Pact Responds To Announcement Of 500 New Prison Places For Women



Pact responds to announcement of 500 new prison places for women

The recent announcement that 500 new prison places will be created for women as part of the Ministry of Justice’s new initiative to “steer women away from crime”, includes some positive notes, but also raise concerns from our perspective.

We are encouraged to see as part of these plans, a drive to improve conditions for women in prison, that will enable more women to benefit from better quality family contact, particularly with their children, which as we know is absolutely vital. And it is also good to see that these plans are designed to support more women to be held in open conditions, which means they can have overnight visits with children, and start organising finance, work and accommodation, which puts them in much better stead to make a fresh start on release.

We are also pleased to see funding going towards organisations that work hard to divert women who offend from custody – and to support women after release. We recognise the important role that women’s centres play in this area of work, and we are proud to work collaboratively, and stand in solidarity with organisations like AdvanceWomen In Prison (WIP)Women at the Well and Anawim.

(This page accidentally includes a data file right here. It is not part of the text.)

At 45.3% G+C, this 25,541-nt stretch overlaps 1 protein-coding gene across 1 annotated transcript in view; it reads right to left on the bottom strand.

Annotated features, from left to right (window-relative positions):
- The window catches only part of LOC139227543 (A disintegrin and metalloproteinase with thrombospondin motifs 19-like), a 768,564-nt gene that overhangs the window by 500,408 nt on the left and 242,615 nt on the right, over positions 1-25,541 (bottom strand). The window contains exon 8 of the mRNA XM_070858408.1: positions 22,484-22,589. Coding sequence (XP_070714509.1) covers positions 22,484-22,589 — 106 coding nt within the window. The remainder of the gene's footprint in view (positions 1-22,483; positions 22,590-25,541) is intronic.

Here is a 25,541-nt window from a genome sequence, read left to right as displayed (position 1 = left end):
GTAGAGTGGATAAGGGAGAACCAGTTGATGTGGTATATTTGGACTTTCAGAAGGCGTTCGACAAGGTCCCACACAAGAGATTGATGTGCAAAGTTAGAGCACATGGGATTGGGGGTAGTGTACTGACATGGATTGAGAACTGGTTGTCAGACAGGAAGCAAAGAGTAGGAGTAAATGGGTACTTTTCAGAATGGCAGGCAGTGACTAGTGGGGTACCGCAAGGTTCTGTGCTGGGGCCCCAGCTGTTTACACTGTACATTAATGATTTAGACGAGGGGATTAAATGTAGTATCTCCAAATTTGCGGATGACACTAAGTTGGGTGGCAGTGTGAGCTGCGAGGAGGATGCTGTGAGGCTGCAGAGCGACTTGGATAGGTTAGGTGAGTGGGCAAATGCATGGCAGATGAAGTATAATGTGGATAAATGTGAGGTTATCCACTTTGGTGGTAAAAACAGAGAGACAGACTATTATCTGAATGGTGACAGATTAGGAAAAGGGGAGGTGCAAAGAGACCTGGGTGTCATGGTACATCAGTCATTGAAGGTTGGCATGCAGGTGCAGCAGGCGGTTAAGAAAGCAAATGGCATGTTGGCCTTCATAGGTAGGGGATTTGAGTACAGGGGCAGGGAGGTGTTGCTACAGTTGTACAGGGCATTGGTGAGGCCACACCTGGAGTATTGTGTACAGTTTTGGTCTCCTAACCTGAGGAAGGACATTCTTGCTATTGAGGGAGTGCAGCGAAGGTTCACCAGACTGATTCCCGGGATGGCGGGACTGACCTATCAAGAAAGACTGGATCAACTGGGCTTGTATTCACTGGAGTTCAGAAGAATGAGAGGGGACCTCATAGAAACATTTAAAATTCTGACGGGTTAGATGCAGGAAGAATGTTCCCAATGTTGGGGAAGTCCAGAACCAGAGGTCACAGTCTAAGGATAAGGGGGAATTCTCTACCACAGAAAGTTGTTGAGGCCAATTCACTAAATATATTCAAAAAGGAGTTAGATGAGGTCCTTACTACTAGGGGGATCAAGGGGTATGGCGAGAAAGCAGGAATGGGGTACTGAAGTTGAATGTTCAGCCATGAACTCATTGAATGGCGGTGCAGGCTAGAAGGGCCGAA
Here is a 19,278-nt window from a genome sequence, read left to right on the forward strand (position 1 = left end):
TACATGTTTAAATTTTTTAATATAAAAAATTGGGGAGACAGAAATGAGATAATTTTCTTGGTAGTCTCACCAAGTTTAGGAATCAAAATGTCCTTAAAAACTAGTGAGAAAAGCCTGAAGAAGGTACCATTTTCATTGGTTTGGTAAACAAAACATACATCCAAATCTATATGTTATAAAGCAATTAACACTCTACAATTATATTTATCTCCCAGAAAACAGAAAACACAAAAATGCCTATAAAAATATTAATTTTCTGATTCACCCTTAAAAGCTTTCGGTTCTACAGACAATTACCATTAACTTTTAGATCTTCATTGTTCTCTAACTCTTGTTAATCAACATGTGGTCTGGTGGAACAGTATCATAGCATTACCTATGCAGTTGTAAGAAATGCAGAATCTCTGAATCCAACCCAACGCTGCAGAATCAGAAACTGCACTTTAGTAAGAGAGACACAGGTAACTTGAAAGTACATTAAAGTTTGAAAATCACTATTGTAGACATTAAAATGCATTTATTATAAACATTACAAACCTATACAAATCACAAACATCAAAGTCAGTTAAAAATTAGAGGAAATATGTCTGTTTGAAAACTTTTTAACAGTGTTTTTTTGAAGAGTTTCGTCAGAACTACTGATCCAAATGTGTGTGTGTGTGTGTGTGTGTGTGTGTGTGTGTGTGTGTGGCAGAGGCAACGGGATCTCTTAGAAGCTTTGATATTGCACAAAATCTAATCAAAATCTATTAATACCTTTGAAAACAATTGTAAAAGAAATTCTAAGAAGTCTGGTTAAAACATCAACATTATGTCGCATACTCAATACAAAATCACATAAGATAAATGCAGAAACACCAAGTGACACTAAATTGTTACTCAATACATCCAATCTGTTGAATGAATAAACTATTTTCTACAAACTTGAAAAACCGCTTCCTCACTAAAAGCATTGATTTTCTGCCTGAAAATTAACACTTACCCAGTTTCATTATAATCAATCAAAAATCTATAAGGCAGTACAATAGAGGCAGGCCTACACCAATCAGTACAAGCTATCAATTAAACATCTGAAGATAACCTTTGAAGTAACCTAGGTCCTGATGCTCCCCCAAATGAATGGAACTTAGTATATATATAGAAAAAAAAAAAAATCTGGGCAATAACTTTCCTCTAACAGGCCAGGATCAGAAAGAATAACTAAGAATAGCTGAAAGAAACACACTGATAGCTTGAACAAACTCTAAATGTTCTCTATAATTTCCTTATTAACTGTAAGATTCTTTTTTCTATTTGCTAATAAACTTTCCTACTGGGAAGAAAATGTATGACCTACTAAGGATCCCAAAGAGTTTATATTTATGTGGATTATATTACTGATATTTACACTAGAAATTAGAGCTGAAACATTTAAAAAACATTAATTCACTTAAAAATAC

That being said, our concern is that what isn’t being addressed through these plans, is the vast amount of evidence that suggests we should be focusing on imprisoning fewer women. There is a wealth of evidence that shows high reoffending rates for women who are given custodial sentences, in comparison to those who are given community sentences. We know that for many women, who have often committed non-violent crimes, and are serving short prison sentences of less than 12 months, the impact on their family relationships, particularly with their children, can be devastating.

As Covid-19 has swept through the prison estate over the past year, the impact on women has been keenly felt. Incidences of self-harm and suicide were already alarmingly high, but a year of 23+ hours a day being locked in a cell, with practically no face to face contact with children and loved ones, has seen cases of self-harm and suicide increase at a worrying rate.

Our hope is that the government will look again at the End of Custody Temporary Release scheme, which originally pledged to release 4,000 people – those who were in the last months of their sentence and therefore a low risk. Unfortunately this was paused in August 2020 after just 262 people were released. Reintroducing this could see many women reunited with their families in the short term.

But in the medium to long term, and in a post-Covid world, it’s clear that we need to make better use of alternatives to custody for women who have committed offences, and minimise the harmful impact this has on their lives, on children and families, and on society as a whole.